Bindery Sustainability -- Greening from End to EndFebruary 2009 By Cheryl Adams
Consider the extensive list of sustainable measures that have been implemented: The facility’s outdated heating/air conditioning units were replaced with new, highly efficient systems, reducing energy usage by almost 50 percent. Programmable thermostats, which automatically drop temperatures up to 30 degrees after business hours, have been installed throughout the plant.
Holum & Sons recycles or reuses all corrugated packaging, and all chipboard, corrugated, paper trim, polyethylene, polypropylene, vinyl, brass and copper materials used in the finishing process are sold to recycling facilities. Additionally, all brass and copper foil stamping dies are recycled, and pallets are reused or sent to a pallet manufacturer for reconditioning or reprocessing.
“We probably recycle 80 percent of our waste,” says Holum. “Twenty years ago, we had a garbage pick-up daily. Now, we have a weekly pick-up, which is less than what we used to produce in one day.”
As a finisher/converter, Holum & Sons works with substrates from FSC- and/or SFI-certified vendors, and converts those materials into products, which retain that certification. In addition, approximately 95 percent of the bindery’s ink-jet systems use low- to no-VOC inks.
Last, but certainly not least, Holum invests in energy-efficient, eco-friendly technology when older model equipment is replaced. One example is a recently installed high-speed casemaking line that uses 30 percent less energy.
Greening Since the ’60s
Another sustainable postpress business is Diecrafters in Cicero, IL. This converter/finisher has been a friend of the environment decades before eco-friendliness was in vogue. “We’ve recycled our waste paper since the 1960s,” explains Bob Windler, president.
Today, Diecrafters recycles virtually all of its waste in quantities up to 120 tons per month. That triple-digit tonnage of waste includes recycled paper and board from manufacturing, as well as recycled plastic from a wide range of sources, including manufacturing, packaging and material handling systems. Hundreds of pounds of office waste are also recycled monthly.
Diecrafters’ lighting fixtures were replaced and updated several years ago, and the company is currently planning another upgrade to T8 lighting, which will reduce power requirements by 12 percent.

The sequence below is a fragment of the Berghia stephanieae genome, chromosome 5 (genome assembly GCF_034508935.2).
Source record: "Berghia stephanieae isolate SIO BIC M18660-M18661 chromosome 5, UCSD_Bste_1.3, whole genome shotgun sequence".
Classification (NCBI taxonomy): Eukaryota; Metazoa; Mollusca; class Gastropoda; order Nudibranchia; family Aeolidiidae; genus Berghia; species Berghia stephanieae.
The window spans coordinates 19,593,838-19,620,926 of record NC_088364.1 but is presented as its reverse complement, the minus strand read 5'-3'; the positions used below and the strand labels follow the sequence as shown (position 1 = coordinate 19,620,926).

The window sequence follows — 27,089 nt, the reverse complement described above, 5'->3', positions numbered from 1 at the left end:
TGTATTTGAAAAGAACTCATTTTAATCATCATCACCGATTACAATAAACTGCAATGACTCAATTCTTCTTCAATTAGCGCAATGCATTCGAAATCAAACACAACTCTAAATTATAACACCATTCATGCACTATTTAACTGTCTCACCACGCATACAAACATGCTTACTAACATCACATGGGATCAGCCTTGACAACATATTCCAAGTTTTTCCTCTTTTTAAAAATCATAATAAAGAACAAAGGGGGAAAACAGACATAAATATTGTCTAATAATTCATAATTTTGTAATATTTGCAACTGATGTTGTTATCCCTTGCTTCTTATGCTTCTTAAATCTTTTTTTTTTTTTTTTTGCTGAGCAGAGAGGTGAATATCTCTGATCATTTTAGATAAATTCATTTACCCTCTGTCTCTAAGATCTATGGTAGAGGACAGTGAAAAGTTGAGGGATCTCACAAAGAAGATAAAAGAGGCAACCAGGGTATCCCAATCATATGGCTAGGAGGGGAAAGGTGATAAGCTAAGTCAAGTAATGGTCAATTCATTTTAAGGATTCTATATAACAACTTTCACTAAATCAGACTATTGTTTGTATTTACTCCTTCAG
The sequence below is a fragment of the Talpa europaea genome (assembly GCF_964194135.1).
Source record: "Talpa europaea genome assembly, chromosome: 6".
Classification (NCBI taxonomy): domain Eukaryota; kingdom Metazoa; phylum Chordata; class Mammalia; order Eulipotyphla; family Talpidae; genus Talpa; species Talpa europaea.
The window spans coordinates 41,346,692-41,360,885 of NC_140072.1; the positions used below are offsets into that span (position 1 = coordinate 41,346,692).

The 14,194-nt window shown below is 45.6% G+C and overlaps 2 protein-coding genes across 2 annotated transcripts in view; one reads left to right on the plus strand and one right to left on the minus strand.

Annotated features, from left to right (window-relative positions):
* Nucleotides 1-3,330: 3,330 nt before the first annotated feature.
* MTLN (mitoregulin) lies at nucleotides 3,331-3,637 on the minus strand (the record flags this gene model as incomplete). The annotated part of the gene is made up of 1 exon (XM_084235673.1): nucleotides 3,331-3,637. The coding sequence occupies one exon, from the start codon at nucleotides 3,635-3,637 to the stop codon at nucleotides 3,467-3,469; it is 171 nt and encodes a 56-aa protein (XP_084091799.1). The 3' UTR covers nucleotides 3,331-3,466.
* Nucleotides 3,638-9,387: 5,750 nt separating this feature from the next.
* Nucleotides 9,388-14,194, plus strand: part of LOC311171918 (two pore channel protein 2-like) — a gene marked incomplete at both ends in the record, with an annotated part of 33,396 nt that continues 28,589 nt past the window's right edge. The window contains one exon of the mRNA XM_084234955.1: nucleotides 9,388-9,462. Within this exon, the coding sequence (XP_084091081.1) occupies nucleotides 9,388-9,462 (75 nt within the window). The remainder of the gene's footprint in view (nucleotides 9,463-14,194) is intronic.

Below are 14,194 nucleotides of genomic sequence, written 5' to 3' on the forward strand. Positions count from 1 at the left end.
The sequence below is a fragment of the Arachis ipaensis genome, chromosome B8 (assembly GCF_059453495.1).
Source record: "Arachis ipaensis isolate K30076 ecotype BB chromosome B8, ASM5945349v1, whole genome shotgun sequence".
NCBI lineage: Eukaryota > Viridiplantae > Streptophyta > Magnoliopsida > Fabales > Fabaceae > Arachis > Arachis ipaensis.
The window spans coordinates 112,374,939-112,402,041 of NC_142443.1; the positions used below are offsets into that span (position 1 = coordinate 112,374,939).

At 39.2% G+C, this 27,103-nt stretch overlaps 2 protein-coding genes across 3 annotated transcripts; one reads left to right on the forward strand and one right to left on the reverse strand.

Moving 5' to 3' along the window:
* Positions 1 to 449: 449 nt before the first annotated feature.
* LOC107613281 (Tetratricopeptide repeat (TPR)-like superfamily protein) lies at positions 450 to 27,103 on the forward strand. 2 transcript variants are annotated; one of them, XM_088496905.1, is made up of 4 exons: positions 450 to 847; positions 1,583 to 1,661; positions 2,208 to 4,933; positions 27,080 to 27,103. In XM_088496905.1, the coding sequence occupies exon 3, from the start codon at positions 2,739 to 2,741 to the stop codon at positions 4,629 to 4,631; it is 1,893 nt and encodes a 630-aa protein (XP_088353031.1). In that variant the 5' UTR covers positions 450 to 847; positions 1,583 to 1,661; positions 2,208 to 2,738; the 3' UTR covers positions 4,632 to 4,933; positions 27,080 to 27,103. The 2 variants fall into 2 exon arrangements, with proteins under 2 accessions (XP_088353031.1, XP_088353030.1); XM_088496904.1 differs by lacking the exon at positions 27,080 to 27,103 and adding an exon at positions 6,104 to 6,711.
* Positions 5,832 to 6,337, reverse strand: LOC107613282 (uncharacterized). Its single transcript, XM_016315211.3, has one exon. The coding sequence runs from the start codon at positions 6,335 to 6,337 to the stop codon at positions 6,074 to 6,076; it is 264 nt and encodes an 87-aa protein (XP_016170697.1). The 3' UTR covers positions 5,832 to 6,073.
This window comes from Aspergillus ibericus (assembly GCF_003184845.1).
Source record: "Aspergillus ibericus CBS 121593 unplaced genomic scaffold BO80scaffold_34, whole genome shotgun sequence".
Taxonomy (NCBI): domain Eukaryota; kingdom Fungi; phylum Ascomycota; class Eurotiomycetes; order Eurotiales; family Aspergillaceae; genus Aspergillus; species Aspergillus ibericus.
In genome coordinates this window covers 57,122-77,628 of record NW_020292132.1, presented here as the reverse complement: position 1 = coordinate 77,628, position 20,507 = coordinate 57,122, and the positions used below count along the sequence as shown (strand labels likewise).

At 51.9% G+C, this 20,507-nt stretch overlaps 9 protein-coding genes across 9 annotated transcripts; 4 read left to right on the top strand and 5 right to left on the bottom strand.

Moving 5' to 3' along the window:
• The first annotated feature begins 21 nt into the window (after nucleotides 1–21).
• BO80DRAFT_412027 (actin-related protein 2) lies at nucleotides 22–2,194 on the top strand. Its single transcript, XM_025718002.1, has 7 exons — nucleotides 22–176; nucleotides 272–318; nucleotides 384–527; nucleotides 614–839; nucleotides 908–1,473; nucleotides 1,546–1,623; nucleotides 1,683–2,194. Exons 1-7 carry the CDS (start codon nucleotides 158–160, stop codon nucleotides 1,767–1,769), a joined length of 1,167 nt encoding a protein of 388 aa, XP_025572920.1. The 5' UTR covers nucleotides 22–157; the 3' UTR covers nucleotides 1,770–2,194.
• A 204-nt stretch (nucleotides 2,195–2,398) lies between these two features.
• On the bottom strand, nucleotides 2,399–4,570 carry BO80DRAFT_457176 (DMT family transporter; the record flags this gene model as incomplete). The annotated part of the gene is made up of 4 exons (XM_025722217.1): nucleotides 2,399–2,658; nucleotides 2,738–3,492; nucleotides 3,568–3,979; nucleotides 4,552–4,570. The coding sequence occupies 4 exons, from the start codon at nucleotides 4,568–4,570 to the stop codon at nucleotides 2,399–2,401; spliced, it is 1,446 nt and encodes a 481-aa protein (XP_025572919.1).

Interestingly, an important side benefit of being green is that Windler’s entire staff feels good about what they are doing at work to help the environment. “We’re engaging employees in a meaningful way,” he says, “and, I truly believe that being green contributes to improving our company—and our profits.”
Besides its hearty recycling efforts, Diecrafters aids clients in their FSC tracking efforts and actively supports two trade associations—the Binding Industries of America, and Foil Stamping and Embossing Association—in developing standards for sustainable postpress production measures.
“Sustainability is very important to our company,” Windler says. “In addition to the obvious moral duty and desire to be a ‘good corporate citizen,’ there is money to be saved, as well as an opportunity to hand our children a cleaner world than the one we received.”
As the green movement picks up momentum, more graphic arts establishments are realizing the many possibilities associated with having a sustainable finishing operation. Ann Arbor, MI-based Edwards Brothers (EB) is a leading book, journal and catalog printer that operates manufacturing plants in Michigan and North Carolina that may be as eco-friendly as any on record.
“We’ve been recycling for 50 years because it makes financial sense, so being ‘green’ is not new for us,” explains John Edwards, president and CEO. “We’ve enhanced our efforts significantly in the last five years, and team members enthusiastically do what it takes to segment waste and recycle it properly because deeper segmentation of waste yields a higher return. We recycle or use 97.5 percent of all raw materials entering the plant, shipping them out as finished products, or as 27 different recyclable byproducts.”
In addition to recycling ink, printing plates and other materials involved in the printing process, EB also recycles nearly 21 tons of post-production paper, segmented as printed/unprinted, and free and unground sheets; all plastic wrap, straps, drums and bottles; all carton waste; and all defective books and unusable book cloth.
“We even send out paper dust (which recyclers won’t take) to be used as bedding for horses vs. sending it to a landfill,” Edwards says. “Our goal is to boost material use/reuse to 99 percent, and we’re almost there. The fact that it pays and makes environmental sense is a win-win for us.”
Edwards Brothers has more than 120 collection sites within the Ann Arbor plant to collect paper, cardboard, plastic, aluminum and steel. A collection system collects trim throughout the plant and delivers the material to an automatic baling system. And, a vertical stroke baler is used for cardboard scrap. (The two Lillington, NC, facilities have similar setups.)
“Our recycling efforts translate into almost 19 million pounds of paper, conservation of 4 billion gallons of water and 25.6 million kilowatt hours of electricity each year,” Edwards reports. “If every business adopted similar programs, imagine what a positive impact that would have on the environment.”
Edwards, like other green printing/bindery firms, understands that having a sustainable operation is good for his business, his community, his customers and the planet.
“By making more of an effort to be green, we raise money from items that would otherwise have ended up in a landfill,” he concludes. “We enable our customers to offer environmentally friendly products to their customers. And, we’re helping to improve the lives of our neighbors by donating some of the recycling proceeds to Habitat for Humanity and the United Way.” PI